One of the primary R packages for analyzing occupancy data is RPresence (MacKenzie & Hines 2023), which incorporates code from two additional software programs: (1) Program Presence, a Windows©-based program with a graphical user-interface (GUI) and program called GENPRES, which generates simulated data for occupancy analysis. It can be used as a design tool to determine the effort (number of sites and/or surveys) required to estimate occupancy or detection parameters to a certain level of precision. RPresence was developed to analyze occupancy data with R (R Core Team 2012) instead of the Presence GUI. This package enables users to gather and edit data using R and run models with a function call and formulae for parameters. In other words, R is the “front end” for sending analyses to Presence or GENPRES, which does the actual work and then returns the output to R.

Additional software and R packages are available for occupancy analysis as well. For example, the packages unmarked (Fiske & Chandler 2011), spOccupancy (Doser et al. 2022), and ubms (Kellner et al. 2021) provide tools for modeling species distribution and abundance patterns while accounting for measurement error. RMark (Laake 2013) is another popular offering that uses R as a front end to the software MARK (White & Burnham 2023), which provides tools for analyzing distribution and capture-mark-recapture data.

Paired with the rapid rise in hierarchical modeling is a lack of quantitative training among early-career ecologists (Barraquand et al. 2014), potentially due to a lack of quantitative training (mathematics, statistics, and programming) at the graduate and undergraduate level (Cuddington et al. 2023). Surveys suggest that an astounding 75% of early career scientists in ecology do not feel satisfied with their understanding of models that are relevant to their own field of interest (Barraquand et al. 2014). The call for increased quantitative training has been echoed since the turn of the century (Anderson et al. 2003), growing louder as rapid developments in the sciences demand the use of advanced quantitative methods. Barraquand et al. (2014) emphasize “With the increase in availability of advanced methods, quantitative training ought to focus on (i) understanding how these methods work and (ii) when to use them.” We suggest adding (iii) “how to use them” in light of recent calls to advance programming skills in students at any stage of their career (X Feng & Enquist 2020; Juavinett 2022).

In this article, we introduce occupancyTuts, an R package featuring 28 learnr tutorials (Aden-Buie et al. 2023) that guide users through the theory and analysis of occupancy data with the package RPresence. The tutorials include written, instructional videos, R exercises, interactive Shiny components (Chang et al. 2022), and quiz elements that roughly accompany the book, “Occupancy Estimation and Modeling” and the published papers that make up its foundation (MacKenzie et al. 2018a). In developing these tutorials, our aim was to provide hands-on quantitative training and show users how to run occupancy analyses in R on their computer.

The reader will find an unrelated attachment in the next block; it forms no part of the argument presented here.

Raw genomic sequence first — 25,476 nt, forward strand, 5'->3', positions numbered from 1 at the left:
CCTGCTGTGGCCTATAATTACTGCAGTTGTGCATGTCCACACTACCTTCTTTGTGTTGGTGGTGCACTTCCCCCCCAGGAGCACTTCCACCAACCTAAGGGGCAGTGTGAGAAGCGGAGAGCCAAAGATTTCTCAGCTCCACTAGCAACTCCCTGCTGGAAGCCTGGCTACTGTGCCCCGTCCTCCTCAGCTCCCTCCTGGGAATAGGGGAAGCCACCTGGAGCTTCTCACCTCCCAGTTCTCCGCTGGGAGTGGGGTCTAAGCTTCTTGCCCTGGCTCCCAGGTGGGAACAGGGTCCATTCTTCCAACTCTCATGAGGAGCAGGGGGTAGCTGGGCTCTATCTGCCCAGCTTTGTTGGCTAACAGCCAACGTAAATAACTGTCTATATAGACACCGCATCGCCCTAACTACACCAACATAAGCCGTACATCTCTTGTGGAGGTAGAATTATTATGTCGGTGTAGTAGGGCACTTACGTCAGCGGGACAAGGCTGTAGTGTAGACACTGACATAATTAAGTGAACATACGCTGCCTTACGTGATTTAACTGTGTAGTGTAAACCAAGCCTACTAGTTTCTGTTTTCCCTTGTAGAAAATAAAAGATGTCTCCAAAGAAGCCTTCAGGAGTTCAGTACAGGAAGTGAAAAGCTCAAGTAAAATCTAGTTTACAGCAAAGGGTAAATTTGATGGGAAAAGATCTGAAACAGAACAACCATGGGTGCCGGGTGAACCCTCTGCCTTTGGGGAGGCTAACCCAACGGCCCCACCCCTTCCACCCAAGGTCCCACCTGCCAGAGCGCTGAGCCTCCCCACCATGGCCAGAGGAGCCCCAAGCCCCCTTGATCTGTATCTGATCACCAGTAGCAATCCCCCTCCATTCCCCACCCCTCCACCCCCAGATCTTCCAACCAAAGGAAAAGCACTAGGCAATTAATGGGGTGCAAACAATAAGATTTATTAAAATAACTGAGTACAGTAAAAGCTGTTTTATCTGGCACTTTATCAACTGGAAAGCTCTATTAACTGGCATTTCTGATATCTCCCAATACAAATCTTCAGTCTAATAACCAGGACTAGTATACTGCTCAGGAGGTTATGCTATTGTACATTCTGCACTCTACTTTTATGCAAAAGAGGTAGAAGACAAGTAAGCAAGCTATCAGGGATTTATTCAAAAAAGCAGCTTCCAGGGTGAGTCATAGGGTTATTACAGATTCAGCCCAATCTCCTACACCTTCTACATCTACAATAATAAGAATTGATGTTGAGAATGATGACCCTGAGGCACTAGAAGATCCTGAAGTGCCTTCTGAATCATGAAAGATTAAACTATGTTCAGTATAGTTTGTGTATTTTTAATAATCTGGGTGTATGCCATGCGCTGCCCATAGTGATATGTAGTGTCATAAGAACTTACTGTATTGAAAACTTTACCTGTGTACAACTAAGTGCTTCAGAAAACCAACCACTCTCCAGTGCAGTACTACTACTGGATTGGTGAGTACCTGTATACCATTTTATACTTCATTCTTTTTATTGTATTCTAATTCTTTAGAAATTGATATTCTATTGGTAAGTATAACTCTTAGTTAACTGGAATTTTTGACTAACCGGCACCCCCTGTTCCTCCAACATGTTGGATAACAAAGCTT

2. THE occupancyTuts PACKAGE

occupancyTuts provides background and instructions for occupancy analysis with RPresence. The package is available on the CRAN repository.


The canonical home of occupancyTuts is https://code.usgs.gov/vtcfwru/occupancyTuts/, where users can post issues, create merge requests, and download beta versions that are in development. Once installed, learnr’s available_tutorials() function can be used to display a list of tutorials:

learnr::available_tutorials(package = "occupancyTuts")[,2:4]
name title description
binomial occupancyTuts: Binomial Probability An introduction to the binomial probability mass function, the binomial distribution, and binomial likelihood.
binomialR occupancyTuts: Binomial Probability Functions in R An introduction to the family of binomial functions in R.
design_matrices occupancyTuts: Design Matrices in RPresence An introduction to design matrices in RPresence.
eh occupancyTuts: Encounter Histories An introduction to documenting survey results as encounter histories.
gof occupancyTuts: Goodness of fit test An introduction to goodness of fit and how it is implemented in RPresence.
intro occupancyTuts: Introduction This is the first tutorial to complete. It introduces what a learnr tutorial is and gives an overview of the available tutorials in the R package, occupancyTuts.
model_selection occupancyTuts: Model Selection Model Selection tutorial.
ms_false_positive occupancyTuts: Multi-season Occupancy with false-positive detections Multi-season occupancy with false positive detections tutorial.
ms_multi_state occupancyTuts: Multi-season, multi-state Occupancy in RPresence Multi-season multi-state patch occupancy tutorial.
ms_species_richness occupancyTuts: Multi-season Species Richness Occupancy in RPresence Multi-season species richness occupancy tutorial.
multi_season occupancyTuts: Multi-season Occupancy in RPresence Multi-season patch occupancy tutorial.
multinomial occupancyTuts: Multinomial Likelihood An introduction to the multinomial probability mass function, the multinomial distribution, and multinomial likelihood.